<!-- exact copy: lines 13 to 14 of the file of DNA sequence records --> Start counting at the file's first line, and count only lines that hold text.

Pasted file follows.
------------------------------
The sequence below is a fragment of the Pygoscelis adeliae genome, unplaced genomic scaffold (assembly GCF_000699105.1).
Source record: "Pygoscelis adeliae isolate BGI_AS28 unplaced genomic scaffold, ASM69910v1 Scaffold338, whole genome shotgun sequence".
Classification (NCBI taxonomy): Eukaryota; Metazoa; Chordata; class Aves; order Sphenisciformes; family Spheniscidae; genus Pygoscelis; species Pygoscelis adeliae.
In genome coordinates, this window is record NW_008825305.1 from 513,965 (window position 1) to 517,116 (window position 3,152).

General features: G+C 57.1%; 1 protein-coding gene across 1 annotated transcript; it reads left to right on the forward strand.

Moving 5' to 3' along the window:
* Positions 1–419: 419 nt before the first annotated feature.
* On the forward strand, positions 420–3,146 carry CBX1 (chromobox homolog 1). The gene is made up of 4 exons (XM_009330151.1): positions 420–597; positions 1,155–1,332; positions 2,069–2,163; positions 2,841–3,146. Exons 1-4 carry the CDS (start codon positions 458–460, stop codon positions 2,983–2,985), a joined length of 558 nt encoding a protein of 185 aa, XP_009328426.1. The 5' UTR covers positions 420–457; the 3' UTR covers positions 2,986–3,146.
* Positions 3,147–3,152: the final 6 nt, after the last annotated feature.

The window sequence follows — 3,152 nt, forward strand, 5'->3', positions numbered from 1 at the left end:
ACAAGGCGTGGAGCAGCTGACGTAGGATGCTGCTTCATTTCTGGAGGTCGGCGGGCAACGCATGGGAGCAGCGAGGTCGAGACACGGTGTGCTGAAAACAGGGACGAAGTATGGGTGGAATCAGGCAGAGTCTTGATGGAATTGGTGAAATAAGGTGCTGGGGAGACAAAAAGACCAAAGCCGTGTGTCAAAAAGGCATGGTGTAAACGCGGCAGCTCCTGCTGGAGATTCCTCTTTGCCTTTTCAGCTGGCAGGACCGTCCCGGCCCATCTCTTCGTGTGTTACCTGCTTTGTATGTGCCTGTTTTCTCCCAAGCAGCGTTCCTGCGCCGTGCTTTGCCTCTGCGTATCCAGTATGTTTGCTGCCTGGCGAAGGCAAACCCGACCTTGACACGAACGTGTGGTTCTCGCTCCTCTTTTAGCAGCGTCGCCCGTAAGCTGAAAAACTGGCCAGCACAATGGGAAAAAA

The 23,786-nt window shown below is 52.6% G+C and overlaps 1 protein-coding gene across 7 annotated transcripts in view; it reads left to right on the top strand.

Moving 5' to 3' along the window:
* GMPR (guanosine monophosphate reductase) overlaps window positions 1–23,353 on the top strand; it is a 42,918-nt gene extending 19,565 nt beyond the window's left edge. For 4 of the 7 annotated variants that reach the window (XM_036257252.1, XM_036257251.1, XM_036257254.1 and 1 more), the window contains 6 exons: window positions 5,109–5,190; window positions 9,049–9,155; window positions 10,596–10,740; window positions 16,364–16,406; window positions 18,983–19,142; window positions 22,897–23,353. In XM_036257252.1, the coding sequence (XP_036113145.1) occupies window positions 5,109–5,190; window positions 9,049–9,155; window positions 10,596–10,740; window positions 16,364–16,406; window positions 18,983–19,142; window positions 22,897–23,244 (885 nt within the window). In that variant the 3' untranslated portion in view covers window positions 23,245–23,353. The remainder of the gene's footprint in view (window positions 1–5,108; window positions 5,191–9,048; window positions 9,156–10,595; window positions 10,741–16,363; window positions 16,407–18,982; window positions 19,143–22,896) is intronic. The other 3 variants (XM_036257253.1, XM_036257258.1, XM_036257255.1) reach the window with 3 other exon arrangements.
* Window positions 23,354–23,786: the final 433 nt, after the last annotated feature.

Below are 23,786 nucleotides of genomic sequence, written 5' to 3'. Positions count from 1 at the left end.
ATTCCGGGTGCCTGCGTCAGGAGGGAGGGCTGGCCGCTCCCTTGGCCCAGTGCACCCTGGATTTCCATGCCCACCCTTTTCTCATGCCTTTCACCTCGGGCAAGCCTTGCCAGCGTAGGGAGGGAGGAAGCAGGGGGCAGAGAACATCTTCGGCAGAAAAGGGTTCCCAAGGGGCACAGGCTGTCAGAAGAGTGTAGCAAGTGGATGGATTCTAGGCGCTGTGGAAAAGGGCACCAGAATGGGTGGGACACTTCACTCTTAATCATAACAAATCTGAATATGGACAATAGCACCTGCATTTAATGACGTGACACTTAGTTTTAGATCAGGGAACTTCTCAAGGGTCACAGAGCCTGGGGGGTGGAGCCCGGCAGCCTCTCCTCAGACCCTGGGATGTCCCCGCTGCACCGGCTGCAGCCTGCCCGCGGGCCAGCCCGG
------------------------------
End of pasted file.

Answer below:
Moving 5' to 3' along the window:
* GMPR (guanosine monophosphate reductase) overlaps window positions 1–23,353 on the top strand; it is a 42,918-nt gene extending 19,565 nt beyond the window's left edge. For 4 of the 7 annotated variants that reach the window (XM_036257252.1, XM_036257251.1, XM_036257254.1 and 1 more), the window contains 6 exons: window positions 5,109–5,190; window positions 9,049–9,155; window positions 10,596–10,740; window positions 16,364–16,406; window positions 18,983–19,142; window positions 22,897–23,353. In XM_036257252.1, the coding sequence (XP_036113145.1) occupies window positions 5,109–5,190; window positions 9,049–9,155; window positions 10,596–10,740; window positions 16,364–16,406; window positions 18,983–19,142; window positions 22,897–23,244 (885 nt within the window). In that variant the 3' untranslated portion in view covers window positions 23,245–23,353. The remainder of the gene's footprint in view (window positions 1–5,108; window positions 5,191–9,048; window positions 9,156–10,595; window positions 10,741–16,363; window positions 16,407–18,982; window positions 19,143–22,896) is intronic. The other 3 variants (XM_036257253.1, XM_036257258.1, XM_036257255.1) reach the window with 3 other exon arrangements.